‘People’s Convoy’ tuckers enter Washington DC for first time as police close streets into the city

One driver claimed they were going to ‘f*** some s*** up if [the government] don’t do what we say. It’s gonna happen.’

Related video: Ted Cruz rides in lead vehicle of trucker convoy in Maryland

Members of the "People's Convoy" have driven into Washington DC for the first time, prompting city police to close exits leading into the US capital.

After spending several days driving loops around the Beltway, drivers in the trucker's convoy decided to attempt to block three lanes of traffic on I-495 before driving into Washington DC.

According to The Daily Beast's Zachary Petrizzo, one of the truckers made their intentions clear during their drive on the Beltway earlier on Monday, claiming they were going to "f*** some s*** up if [the government] don't do what we say. It's gonna happen."

Convoy organiser Brian Brase originally advised the drivers to avoid the city over fears they would face mass arrests. He and co-organiser Mike Landis announced Monday they would enter the city on their daily drive.

“Today we’re getting right next to their walls,” Mr Landis told the drivers. “We’re not going to go in and throat-punch them just yet, even though I know we would all love to do that.”

Mr Brase still seemed unwilling to turn the protest into an occupying presence similar to Canada's "Freedom Convoy”, reminding drivers that they "won't be stopping, it won't be blocking anything, they'll just be driving through."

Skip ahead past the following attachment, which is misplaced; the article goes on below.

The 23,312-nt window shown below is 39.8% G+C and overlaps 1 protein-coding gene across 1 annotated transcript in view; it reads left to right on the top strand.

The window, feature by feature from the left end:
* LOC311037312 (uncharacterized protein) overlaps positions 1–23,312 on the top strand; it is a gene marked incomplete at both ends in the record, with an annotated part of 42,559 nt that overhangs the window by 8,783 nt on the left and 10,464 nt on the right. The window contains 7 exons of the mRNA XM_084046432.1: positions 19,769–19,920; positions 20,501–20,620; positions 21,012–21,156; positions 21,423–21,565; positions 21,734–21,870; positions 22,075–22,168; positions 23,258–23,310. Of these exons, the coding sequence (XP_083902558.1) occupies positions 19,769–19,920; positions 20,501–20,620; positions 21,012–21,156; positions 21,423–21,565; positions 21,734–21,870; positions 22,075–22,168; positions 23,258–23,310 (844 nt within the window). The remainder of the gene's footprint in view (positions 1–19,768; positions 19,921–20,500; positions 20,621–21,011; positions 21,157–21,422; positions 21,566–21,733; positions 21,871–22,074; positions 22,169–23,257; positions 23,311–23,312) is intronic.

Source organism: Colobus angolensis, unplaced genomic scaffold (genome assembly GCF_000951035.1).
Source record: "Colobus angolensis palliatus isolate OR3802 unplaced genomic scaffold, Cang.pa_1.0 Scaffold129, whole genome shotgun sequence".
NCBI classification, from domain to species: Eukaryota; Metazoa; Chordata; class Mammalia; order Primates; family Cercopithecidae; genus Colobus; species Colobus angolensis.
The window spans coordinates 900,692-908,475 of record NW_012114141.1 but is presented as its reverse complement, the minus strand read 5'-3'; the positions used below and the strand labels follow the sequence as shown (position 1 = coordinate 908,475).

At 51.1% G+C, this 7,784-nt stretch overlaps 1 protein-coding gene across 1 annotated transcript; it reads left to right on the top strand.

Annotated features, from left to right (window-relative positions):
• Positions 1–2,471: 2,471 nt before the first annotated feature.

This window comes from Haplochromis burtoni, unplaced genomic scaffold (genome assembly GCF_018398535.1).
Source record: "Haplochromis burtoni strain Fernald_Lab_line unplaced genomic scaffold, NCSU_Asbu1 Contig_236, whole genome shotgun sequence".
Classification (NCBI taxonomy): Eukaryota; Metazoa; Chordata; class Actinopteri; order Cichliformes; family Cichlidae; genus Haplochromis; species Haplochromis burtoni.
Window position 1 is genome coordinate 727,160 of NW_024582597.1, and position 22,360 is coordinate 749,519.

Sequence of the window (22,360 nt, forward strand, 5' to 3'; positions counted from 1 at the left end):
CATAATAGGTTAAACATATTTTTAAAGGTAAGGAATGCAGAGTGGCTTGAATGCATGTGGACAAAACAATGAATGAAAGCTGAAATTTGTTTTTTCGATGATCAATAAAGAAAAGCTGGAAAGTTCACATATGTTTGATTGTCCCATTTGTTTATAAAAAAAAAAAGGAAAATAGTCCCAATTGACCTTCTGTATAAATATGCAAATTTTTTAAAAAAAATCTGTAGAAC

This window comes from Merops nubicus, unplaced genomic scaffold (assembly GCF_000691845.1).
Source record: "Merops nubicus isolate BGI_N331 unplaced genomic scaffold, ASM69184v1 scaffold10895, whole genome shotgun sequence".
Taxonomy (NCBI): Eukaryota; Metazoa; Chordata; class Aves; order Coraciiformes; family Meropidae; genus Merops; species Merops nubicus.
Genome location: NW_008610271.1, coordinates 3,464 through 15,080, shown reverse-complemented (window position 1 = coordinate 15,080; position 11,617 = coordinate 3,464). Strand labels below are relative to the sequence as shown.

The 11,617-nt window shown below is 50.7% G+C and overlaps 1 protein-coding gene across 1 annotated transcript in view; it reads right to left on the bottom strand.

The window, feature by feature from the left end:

The convoy took I-395 through Arlington with plans to cross the 14th Street Bridge into Washington DC. The line of hundreds of vehicles caused substantial back ups on I-395 and prompted the city to issue a traffic advisory for travelers, including those driving on the Beltway, I-295 and I-695.

According to city officials, police shut down several ingress points into the city in response to the convoy. The drivers had planned to hold a two-week protest on the National Mall beginning on Monday, but their application was partially denied because other events were booked during the times they requested, according to the National Parks Service.

The Washington Post reports that the convoy originally planned to bring 500 trucks, 1,000 cars and campers, and up to 100,000 people to the National Mall. However, they withdrew their proposal on Sunday.

The convoy drivers' demands have been varied and are at times contradictory to reality. The drivers were inspired by Canada's "Freedom Convoy”, which called for a repeal of all coronavirus restrictions in the country, but later devolved into a general right-wing protest.

The US convoy is making similar demands, though critics have pointed out that every state has either rescinded or has plans to rescind mask mandates this month. The federal government has done the same, and an OSHA mandate requiring all businesses with 100 employees or more to require vaccines was struck down by the US Supreme Court.

The only significant restrictions still in place are masked travel restrictions on planes, trains and public transportation and the still active National State of Emergency invoked at the beginning of the pandemic.

While the convoy's organisers still insist the protest is aimed at Covid-19 restrictions, signs and decorations found amongst the participants suggest there are QAnon and 2020 election conspiracy theorists traveling with the drivers.

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